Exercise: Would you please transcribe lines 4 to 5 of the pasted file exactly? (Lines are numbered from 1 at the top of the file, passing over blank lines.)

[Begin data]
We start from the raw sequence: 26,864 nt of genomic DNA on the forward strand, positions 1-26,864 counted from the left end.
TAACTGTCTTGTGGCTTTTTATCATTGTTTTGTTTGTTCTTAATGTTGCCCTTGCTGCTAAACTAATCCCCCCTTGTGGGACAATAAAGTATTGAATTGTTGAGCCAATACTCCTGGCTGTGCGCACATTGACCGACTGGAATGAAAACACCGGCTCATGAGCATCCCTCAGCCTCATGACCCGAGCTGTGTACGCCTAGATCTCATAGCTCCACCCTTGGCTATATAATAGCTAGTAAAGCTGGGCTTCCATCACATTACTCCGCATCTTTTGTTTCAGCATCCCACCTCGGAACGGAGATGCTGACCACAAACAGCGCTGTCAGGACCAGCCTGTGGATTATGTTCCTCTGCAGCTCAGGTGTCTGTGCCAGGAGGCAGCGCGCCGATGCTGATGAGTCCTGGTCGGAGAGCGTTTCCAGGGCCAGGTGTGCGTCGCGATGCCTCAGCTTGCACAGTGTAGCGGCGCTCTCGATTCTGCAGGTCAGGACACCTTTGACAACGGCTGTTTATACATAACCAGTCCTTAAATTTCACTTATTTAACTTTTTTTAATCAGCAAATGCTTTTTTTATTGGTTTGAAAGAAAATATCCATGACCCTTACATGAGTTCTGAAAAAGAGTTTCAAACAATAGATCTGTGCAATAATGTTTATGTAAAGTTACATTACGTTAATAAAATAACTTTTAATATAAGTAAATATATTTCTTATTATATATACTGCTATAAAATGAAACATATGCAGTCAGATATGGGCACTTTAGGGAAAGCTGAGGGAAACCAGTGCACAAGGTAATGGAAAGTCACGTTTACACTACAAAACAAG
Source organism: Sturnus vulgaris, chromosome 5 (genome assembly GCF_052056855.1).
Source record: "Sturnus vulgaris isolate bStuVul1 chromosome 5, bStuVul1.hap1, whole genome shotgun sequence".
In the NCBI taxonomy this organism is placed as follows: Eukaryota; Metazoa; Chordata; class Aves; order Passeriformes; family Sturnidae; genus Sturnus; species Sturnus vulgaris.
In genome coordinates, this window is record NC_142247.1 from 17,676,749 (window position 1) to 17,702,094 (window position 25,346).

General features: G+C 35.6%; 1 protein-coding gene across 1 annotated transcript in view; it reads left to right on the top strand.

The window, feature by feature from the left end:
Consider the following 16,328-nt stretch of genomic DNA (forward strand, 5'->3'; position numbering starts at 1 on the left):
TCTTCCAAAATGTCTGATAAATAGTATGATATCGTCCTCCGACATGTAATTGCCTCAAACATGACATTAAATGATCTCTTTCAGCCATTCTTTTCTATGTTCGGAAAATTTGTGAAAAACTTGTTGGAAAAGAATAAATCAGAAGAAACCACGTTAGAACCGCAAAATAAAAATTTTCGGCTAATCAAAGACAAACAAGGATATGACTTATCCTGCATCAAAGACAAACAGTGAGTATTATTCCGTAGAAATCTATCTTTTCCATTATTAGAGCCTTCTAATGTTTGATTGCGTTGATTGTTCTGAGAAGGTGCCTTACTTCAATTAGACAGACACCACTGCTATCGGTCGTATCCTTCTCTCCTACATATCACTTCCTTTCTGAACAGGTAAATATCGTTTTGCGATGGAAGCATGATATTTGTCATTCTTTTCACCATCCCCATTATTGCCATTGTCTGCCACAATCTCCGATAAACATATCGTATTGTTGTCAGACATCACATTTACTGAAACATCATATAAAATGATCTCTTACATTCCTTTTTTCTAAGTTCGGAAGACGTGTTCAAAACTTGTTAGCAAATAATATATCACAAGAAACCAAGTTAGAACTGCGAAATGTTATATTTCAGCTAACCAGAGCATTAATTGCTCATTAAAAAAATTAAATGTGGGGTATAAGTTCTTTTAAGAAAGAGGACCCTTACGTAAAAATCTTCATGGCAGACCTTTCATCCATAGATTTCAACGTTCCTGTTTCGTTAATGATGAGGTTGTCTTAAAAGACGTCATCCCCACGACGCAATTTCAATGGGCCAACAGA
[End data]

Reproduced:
Source record: "Sturnus vulgaris isolate bStuVul1 chromosome 5, bStuVul1.hap1, whole genome shotgun sequence".
In the NCBI taxonomy this organism is placed as follows: Eukaryota; Metazoa; Chordata; class Aves; order Passeriformes; family Sturnidae; genus Sturnus; species Sturnus vulgaris.